Selected assessments in this course will be administered in onQ using online proctoring provided by Examity, a third-party, cloud-based service. This proctoring solution was chosen to support our efforts in maintaining academic integrity when online proctoring is required. Queen’s has conducted an extensive privacy and security review of Examity and has entered into a binding agreement with terms that address the appropriate collection, use and disclosure of personal information in accordance with Ontario’s privacy legislation. To learn more about online proctoring, please see the information provided by the Office of the University Registrar.  

If you registered to write online with Examity, all information pertaining to the technical requirements and preparation for writing online will be posted in onQ well in advance of your exam. 

The use of Examity as described is unique to courses offered by the Faculty of Arts and Science Online. Other Faculties use online proctoring solutions in different ways under different regulations. Students should  contact the appropriate Faculty examination team if they have questions.  

Timing of Final Examinations  

The exam period dates for each Term are listed on the Faculty of Arts and Science webpage under "Important Dates". Student exam schedules for the Fall Term are posted to SOLUS immediately prior to the Thanksgiving holiday; for the Winter Term they are posted on the Friday before Reading Week, and for the Summer Term they are individually noted on the Arts and Science Online syllabi. Students should not make any travel plans until after the examination schedule has been posted. Exams will not be moved or deferred to accommodate employment, travel/holiday plans or flight reservations. Students experiencing extenuating circumstances preventing them from writing their exams as scheduled should review the information about the Academic Consideration process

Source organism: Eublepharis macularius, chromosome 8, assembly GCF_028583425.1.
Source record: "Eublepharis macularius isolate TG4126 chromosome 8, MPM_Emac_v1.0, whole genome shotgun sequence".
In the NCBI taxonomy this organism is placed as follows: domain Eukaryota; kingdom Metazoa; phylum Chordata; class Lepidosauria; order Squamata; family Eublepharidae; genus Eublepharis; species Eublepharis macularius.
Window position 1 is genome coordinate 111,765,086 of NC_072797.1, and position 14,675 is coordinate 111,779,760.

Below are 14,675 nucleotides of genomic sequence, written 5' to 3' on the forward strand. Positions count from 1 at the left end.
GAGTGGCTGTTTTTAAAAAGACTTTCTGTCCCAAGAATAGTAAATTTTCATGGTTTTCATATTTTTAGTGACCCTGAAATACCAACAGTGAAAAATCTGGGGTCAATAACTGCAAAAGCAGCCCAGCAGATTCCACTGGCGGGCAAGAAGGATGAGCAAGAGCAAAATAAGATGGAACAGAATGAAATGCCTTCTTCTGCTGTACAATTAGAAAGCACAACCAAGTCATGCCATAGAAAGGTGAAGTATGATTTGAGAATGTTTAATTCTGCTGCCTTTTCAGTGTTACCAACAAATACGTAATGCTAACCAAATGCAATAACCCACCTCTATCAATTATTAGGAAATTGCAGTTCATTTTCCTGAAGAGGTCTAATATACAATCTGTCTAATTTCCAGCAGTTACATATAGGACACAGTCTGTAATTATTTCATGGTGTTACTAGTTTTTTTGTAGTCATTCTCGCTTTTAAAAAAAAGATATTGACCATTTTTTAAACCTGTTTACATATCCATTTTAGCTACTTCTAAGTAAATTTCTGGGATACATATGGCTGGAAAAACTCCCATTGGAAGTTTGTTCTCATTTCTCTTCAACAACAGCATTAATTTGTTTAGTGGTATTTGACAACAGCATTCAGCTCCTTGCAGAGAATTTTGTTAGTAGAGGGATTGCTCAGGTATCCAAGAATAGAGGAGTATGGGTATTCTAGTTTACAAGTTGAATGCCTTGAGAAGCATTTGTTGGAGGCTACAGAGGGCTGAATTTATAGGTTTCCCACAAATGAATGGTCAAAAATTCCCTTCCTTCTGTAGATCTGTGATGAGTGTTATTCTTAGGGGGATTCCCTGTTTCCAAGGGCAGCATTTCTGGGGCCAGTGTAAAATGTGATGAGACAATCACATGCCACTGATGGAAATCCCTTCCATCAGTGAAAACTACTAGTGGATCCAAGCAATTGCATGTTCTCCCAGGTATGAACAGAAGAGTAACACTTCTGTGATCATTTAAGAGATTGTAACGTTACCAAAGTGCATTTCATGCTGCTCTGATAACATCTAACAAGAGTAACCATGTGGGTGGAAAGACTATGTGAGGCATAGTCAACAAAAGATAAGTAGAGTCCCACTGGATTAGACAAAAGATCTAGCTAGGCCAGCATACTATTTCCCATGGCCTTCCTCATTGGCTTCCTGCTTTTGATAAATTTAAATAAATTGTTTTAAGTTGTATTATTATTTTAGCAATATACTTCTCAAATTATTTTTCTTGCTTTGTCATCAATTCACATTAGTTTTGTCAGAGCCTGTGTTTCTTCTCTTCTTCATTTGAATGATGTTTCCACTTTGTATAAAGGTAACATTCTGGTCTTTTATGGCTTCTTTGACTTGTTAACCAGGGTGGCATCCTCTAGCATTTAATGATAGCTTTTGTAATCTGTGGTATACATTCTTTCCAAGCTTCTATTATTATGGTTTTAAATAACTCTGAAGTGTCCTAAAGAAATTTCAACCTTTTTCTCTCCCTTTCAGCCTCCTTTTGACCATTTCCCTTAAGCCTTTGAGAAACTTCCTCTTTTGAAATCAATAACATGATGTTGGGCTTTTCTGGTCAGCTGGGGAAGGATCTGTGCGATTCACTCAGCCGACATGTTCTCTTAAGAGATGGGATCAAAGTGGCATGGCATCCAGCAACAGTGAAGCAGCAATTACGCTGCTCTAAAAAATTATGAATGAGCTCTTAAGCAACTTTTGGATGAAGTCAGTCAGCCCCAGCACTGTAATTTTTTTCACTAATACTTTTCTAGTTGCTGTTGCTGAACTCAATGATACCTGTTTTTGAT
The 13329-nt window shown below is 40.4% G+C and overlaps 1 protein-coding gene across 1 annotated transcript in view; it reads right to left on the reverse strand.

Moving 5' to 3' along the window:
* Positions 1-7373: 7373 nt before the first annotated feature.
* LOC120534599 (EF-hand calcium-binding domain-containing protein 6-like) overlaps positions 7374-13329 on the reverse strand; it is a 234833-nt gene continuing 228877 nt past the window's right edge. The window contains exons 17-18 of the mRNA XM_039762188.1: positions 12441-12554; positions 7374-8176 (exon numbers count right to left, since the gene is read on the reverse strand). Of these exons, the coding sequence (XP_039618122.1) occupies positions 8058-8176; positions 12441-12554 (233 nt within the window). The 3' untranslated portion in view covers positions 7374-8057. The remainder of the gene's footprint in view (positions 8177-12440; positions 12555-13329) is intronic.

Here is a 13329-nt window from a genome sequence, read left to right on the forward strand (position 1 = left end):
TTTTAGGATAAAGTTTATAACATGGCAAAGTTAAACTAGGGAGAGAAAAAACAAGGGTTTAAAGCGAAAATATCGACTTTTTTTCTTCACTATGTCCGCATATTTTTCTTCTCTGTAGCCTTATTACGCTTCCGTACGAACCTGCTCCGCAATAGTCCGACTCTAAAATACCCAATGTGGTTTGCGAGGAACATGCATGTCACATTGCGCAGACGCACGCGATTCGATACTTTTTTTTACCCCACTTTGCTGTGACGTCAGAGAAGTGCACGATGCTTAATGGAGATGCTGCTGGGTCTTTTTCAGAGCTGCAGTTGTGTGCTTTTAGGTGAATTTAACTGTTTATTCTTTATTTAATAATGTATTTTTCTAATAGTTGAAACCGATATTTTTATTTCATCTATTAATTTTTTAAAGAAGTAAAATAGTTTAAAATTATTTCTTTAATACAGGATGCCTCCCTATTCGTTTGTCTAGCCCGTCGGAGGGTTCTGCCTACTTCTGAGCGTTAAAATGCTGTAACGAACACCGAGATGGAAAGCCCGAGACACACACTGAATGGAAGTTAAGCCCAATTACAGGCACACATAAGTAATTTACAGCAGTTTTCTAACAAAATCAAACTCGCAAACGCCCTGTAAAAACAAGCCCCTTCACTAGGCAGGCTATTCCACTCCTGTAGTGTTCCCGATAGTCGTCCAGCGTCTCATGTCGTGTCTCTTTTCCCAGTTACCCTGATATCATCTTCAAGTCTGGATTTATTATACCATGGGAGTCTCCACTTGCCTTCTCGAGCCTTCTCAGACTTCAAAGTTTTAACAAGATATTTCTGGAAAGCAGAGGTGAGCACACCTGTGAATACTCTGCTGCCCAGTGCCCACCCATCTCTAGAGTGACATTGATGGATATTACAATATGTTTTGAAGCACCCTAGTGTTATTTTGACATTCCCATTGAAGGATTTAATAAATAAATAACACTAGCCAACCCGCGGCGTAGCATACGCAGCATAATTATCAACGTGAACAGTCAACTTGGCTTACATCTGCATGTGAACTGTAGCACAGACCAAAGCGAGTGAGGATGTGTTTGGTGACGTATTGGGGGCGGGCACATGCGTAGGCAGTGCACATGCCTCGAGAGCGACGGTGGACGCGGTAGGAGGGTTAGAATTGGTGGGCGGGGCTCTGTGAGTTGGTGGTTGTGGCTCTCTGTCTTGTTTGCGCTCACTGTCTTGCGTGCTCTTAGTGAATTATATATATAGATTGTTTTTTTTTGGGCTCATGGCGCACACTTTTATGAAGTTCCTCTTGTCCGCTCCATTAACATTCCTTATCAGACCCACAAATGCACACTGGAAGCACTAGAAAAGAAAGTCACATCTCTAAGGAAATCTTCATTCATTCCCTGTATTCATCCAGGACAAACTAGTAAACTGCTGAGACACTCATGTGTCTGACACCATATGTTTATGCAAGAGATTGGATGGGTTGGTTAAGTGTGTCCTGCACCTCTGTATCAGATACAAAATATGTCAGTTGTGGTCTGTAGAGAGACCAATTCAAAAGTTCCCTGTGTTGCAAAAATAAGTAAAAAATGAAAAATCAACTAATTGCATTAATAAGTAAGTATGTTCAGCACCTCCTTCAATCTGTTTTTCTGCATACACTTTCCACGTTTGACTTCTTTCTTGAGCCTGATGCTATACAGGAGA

Textbook and Materials

ASO reserves the right to make changes to the required material list as received by the instructor before the course starts. Please refer to the Campus Bookstore website at to obtain the most up-to-date list of required materials for this course before purchasing them.

Textbook Package


  • Organic Chemistry, Solomons and Fryhle, 13th ed. (Wiley)
  • Study Guide and Solutions Manual
  • Molecular Models
  • WileyPLUS online code to access digital textbook (may be purchased as part of textbook package or separately).

The following materials are available in the Queen's onQ online course site:


  • An electronic virtual lab guide will be provided

Course Guide

The Course Guide contains the overall directions and lecture notes needed to complete the course. It is available online in the onQ virtual learning environment. Beginning the first day of term, students registered in the course will be able to access course materials in a format suitable for online reading or printing.

Recommended Materials

  • Organic Laboratory Techniques, Fessenden, Fessenden and Feist, 3rd ed. (Brooks/Cole)
  • Organic Chemistry I as a Second Language: Translating the Basic Concepts, David R. Klein.
    • Wiley E-Text
      • Organic Chemistry I As a Second Language: First Semester Topics, 3rd Edition 
        ISBN : 978-1-118-20377-4, 400 pages, August 2011, ©2012, CDN $31.00   BUY
    • Paperback
      • Organic Chemistry I As a Second Language: First Semester Topics, 3rd Edition
        ISBN : 978-1-118-01040-2, 400 pages, June 2011, ©2012, CDN $55.95   BUY

Time Commitment

Students are advised to allow at least 16.5 hours per week (108 hours total) to complete all components of the course (online assignments, virtual labs, online tutorials, reading, and practice problems). This is the minimum suggested time.

Course notes and readings6.5 hours/week (approx 2.2 units/week @ 3 hours/unit
WileyPLUS, assignments and other activities6.5 hours/week (approx 2.2 units/week @ 3 hours/unit)
Virtual Tutorials3 hours/week for each of the 6 weekly tutorials
Virtual Labs2 hours/week (4 labs @ 3 hours/lab over 6 weeks)
Total:16.5-18 hours/week


"This is the best course I've taken online, even though it has been the most challenging. The reasons is the amount of attention given and assistance provided. Interaction makes for a great learning environment. It's difficult to have this level of interaction with an online course, but Dr. Carran and his TAs are incredible at providing a positive learning environment."
- Course evaluation, CHEM 281: General Organic Chemistry I (2014)


Additional Information

NOTE: Molecular model set $25.